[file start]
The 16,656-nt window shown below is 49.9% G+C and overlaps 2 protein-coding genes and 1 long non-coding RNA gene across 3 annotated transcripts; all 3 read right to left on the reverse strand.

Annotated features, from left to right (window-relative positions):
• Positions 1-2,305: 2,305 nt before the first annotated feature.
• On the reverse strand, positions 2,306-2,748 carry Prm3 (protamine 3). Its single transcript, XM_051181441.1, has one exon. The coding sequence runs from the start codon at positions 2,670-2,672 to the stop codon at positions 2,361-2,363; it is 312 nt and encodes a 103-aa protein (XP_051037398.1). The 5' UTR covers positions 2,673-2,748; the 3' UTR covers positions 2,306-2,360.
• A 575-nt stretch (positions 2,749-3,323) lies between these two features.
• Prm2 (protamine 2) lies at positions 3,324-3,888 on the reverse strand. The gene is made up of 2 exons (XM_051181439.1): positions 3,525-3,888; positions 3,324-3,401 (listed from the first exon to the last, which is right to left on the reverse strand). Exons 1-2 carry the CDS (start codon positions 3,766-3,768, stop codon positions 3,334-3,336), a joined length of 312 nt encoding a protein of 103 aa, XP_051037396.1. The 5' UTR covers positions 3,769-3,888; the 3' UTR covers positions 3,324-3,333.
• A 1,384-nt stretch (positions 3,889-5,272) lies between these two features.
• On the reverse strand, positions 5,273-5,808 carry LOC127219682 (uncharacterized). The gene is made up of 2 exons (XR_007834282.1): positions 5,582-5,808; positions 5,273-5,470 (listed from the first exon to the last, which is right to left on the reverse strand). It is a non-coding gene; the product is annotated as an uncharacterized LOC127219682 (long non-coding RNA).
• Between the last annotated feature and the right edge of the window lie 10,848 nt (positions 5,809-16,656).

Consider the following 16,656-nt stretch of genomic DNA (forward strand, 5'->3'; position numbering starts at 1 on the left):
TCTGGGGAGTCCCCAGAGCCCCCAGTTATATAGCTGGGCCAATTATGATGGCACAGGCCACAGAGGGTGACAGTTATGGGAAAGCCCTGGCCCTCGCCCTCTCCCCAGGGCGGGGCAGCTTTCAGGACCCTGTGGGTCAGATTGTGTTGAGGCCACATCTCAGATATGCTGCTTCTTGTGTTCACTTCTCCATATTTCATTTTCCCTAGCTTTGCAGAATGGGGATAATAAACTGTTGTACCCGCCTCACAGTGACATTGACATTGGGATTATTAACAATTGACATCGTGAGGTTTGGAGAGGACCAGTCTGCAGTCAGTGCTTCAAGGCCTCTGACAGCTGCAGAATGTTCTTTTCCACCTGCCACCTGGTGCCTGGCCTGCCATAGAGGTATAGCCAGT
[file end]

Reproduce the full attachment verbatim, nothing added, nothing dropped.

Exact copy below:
The 16,656-nt window shown below is 49.9% G+C and overlaps 2 protein-coding genes and 1 long non-coding RNA gene across 3 annotated transcripts; all 3 read right to left on the reverse strand.

Annotated features, from left to right (window-relative positions):
• Positions 1-2,305: 2,305 nt before the first annotated feature.
• On the reverse strand, positions 2,306-2,748 carry Prm3 (protamine 3). Its single transcript, XM_051181441.1, has one exon. The coding sequence runs from the start codon at positions 2,670-2,672 to the stop codon at positions 2,361-2,363; it is 312 nt and encodes a 103-aa protein (XP_051037398.1). The 5' UTR covers positions 2,673-2,748; the 3' UTR covers positions 2,306-2,360.
• A 575-nt stretch (positions 2,749-3,323) lies between these two features.
• Prm2 (protamine 2) lies at positions 3,324-3,888 on the reverse strand. The gene is made up of 2 exons (XM_051181439.1): positions 3,525-3,888; positions 3,324-3,401 (listed from the first exon to the last, which is right to left on the reverse strand). Exons 1-2 carry the CDS (start codon positions 3,766-3,768, stop codon positions 3,334-3,336), a joined length of 312 nt encoding a protein of 103 aa, XP_051037396.1. The 5' UTR covers positions 3,769-3,888; the 3' UTR covers positions 3,324-3,333.
• A 1,384-nt stretch (positions 3,889-5,272) lies between these two features.
• On the reverse strand, positions 5,273-5,808 carry LOC127219682 (uncharacterized). The gene is made up of 2 exons (XR_007834282.1): positions 5,582-5,808; positions 5,273-5,470 (listed from the first exon to the last, which is right to left on the reverse strand). It is a non-coding gene; the product is annotated as an uncharacterized LOC127219682 (long non-coding RNA).
• Between the last annotated feature and the right edge of the window lie 10,848 nt (positions 5,809-16,656).

Consider the following 16,656-nt stretch of genomic DNA (forward strand, 5'->3'; position numbering starts at 1 on the left):
TCTGGGGAGTCCCCAGAGCCCCCAGTTATATAGCTGGGCCAATTATGATGGCACAGGCCACAGAGGGTGACAGTTATGGGAAAGCCCTGGCCCTCGCCCTCTCCCCAGGGCGGGGCAGCTTTCAGGACCCTGTGGGTCAGATTGTGTTGAGGCCACATCTCAGATATGCTGCTTCTTGTGTTCACTTCTCCATATTTCATTTTCCCTAGCTTTGCAGAATGGGGATAATAAACTGTTGTACCCGCCTCACAGTGACATTGACATTGGGATTATTAACAATTGACATCGTGAGGTTTGGAGAGGACCAGTCTGCAGTCAGTGCTTCAAGGCCTCTGACAGCTGCAGAATGTTCTTTTCCACCTGCCACCTGGTGCCTGGCCTGCCATAGAGGTATAGCCAGT